Digital Media and Advertising Technology have gone through many peaks and valleys over the last several years.
From the rise of programmatic and streaming spend to mounting global consumer privacy policies to the impending deprecation of third-party cookies to increases in ad fraud and ad blockers — the industry has seen its share.
Plus let’s not forget the revenue losses of the pandemic, along with a slower Q2 and Q3 this year, and a looming recession that shall not be named as such. But as the great American abolitionist, Frederick Douglas, once said, “If there is no struggle, there is no progress.”
With all of the changes over the last few years, there’s been quite a shift in the role of revenue operations. I spoke with Erik Requidan, CEO & Founder, Media Tradecraft, about how his organization helps revenue ops folks deal with change, as well as what the future looks like.
We covered a range of topics from the importance of DEI, to how the Great Resignation is impacting the industry, to why publishers need to be better planners, and of course, what the future of revenue operations looks like.
DEI Is Innovation
Lynne d Johnson: Diversity, Equity, and Inclusion gained a lot of attention in the advertising ecosystem since the murder of George Floyd. And I see that you built a diverse business at Media Tradecraft. How important is it that media organizations, agencies, and brands have diversified teams — what does it mean for the future of the ecosystem?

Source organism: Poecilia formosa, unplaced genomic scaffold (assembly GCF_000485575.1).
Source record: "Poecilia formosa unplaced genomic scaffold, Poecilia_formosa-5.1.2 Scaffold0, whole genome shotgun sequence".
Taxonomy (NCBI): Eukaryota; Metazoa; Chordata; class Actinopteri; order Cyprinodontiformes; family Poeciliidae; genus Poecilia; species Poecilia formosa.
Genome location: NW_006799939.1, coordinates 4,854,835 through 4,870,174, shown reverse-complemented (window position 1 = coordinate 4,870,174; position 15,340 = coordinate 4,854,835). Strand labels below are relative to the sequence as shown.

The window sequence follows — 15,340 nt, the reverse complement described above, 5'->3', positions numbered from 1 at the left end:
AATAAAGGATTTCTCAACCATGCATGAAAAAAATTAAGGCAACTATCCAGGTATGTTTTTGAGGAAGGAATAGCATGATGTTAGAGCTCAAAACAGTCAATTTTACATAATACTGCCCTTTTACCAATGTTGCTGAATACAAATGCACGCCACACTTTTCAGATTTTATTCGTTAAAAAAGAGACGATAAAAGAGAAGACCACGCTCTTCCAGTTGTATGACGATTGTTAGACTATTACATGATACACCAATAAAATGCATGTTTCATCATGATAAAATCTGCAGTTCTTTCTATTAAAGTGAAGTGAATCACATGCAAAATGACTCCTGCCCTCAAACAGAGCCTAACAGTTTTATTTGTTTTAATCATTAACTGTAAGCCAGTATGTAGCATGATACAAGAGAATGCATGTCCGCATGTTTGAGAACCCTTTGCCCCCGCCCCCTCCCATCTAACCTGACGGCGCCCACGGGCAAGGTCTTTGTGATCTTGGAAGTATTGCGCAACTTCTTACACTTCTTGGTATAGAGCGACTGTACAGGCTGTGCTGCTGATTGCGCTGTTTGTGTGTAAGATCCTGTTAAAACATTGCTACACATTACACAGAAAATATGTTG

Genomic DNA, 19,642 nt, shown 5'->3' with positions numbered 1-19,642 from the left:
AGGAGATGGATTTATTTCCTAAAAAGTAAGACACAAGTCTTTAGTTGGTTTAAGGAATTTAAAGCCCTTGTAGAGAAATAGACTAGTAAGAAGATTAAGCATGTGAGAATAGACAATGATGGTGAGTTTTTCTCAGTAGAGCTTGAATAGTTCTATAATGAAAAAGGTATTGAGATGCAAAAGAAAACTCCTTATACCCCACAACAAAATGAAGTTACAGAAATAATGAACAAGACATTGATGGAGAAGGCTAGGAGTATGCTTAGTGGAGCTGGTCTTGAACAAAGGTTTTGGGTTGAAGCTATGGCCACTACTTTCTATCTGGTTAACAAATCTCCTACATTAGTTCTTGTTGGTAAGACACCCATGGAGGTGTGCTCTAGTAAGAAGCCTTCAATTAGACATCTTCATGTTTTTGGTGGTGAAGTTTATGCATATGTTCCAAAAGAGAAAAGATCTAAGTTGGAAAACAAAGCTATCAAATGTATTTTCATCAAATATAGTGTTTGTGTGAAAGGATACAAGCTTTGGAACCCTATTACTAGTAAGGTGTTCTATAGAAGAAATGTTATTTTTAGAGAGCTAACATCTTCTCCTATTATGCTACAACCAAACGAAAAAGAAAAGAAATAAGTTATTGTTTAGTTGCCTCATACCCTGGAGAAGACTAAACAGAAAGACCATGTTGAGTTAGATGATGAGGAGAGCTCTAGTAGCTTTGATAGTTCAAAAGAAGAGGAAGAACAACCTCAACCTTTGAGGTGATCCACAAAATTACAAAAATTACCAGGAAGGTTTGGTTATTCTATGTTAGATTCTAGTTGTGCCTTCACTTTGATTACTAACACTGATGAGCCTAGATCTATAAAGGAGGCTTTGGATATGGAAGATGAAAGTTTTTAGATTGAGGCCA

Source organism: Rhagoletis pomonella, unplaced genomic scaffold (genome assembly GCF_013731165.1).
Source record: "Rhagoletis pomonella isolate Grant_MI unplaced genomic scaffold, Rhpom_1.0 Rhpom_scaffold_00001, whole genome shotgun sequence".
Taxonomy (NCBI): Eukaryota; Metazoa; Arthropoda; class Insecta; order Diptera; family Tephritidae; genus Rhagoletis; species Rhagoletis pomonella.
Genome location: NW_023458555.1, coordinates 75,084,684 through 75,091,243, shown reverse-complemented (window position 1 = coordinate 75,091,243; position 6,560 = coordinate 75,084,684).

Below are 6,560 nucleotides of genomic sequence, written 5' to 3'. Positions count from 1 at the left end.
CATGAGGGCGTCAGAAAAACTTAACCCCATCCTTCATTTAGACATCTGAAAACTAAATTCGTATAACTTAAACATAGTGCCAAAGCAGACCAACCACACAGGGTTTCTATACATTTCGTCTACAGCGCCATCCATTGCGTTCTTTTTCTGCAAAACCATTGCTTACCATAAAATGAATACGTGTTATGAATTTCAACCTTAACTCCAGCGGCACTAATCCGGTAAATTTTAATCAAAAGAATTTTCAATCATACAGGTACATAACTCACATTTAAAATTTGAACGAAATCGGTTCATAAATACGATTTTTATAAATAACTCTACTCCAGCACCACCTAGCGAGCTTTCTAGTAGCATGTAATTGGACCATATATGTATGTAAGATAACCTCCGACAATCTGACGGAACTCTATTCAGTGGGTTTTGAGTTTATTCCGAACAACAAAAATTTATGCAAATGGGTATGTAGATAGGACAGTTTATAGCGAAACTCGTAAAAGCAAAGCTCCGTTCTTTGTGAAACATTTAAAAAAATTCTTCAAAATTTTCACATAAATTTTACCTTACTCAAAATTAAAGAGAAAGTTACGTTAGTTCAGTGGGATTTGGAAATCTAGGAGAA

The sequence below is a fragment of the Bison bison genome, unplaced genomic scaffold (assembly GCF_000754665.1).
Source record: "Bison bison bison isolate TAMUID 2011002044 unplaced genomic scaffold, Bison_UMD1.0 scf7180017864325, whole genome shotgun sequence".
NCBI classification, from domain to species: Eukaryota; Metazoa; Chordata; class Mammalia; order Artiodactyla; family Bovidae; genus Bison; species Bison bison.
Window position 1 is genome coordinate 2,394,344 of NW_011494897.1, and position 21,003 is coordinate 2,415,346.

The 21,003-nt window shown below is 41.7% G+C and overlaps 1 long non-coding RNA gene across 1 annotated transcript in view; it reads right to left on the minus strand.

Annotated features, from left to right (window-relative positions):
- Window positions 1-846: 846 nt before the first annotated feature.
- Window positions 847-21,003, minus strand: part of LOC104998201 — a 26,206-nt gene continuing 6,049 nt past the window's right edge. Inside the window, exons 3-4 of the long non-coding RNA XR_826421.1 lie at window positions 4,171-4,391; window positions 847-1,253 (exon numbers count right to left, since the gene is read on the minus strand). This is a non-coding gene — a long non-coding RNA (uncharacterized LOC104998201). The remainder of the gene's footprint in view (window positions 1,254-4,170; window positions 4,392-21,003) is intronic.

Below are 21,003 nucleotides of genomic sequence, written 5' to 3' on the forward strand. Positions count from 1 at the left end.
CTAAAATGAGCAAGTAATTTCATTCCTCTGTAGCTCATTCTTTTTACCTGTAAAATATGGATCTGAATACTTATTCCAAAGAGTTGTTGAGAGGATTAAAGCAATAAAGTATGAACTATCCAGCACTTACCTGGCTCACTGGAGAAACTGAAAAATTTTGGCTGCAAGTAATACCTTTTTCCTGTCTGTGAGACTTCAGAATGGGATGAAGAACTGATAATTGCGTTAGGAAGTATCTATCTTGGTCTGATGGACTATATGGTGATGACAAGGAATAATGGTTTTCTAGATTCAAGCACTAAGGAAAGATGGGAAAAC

Erik Requidan: We had to consider how to build a business that is reflective of what the real world looks like. In addition, tremendous talent gets overlooked, and often that talent getting overlooked are the folks figuring out solutions to some of the problems the industry faces. Overlooking these folks, that’s not innovation, is it? Innovation is a series of continuous steps and it requires a lot of time, new angles of thought, and new approaches to the challenges.
The reality is that diverse teams do better and our clients are benefiting as a result. We’ve had clients say they chose to go with our company because we bring something new. With some of the biggest challenges ahead, everyone should be excited about bringing in new blood to solve some of the industry’s issues.
The Great Resignation and Finding the Best Talent
LdJ: With the Great Resignation, we saw a lot of job hopping. How can publishers get ahead of this and make sure they’re hiring the right people and being cost-effective?
ER: With the Great Resignation it’s been very difficult for publishers to find the best talent out there. It can take anywhere from four to eight months to bring on the right skill sets or the right candidates. This is where we really built a model that hasn’t existed before. This is why I know there’s a lot of excitement around working with us because we insource ourselves instead of outsourcing, which has been the traditional model.
What happens next is the publisher or media company has now upskilled its operators. They have brought in people that can actually work with others and pass on that knowledge through collaboration. They not only work with ad operations teams, but the developers, and then also audience development, product teams, C-suite, revenue, leadership, marketing, and subscriptions. This is where we can bring in those skill sets that are really hard for publishers to actually find.
We’re efficient collaborators with publishers and media companies that are looking for that. They don’t want to outsource it. They want to retain control. We help them do that and keep it in-house.
Insourcing Brings Business Acceleration
LdJ: I’ve spoken to a lot of outsourcing companies and it seems to be a very different process than what you’re explaining. A pub sends them tasks, they do those tasks, and then send the finalized work back. That’s not like being part of the team, right?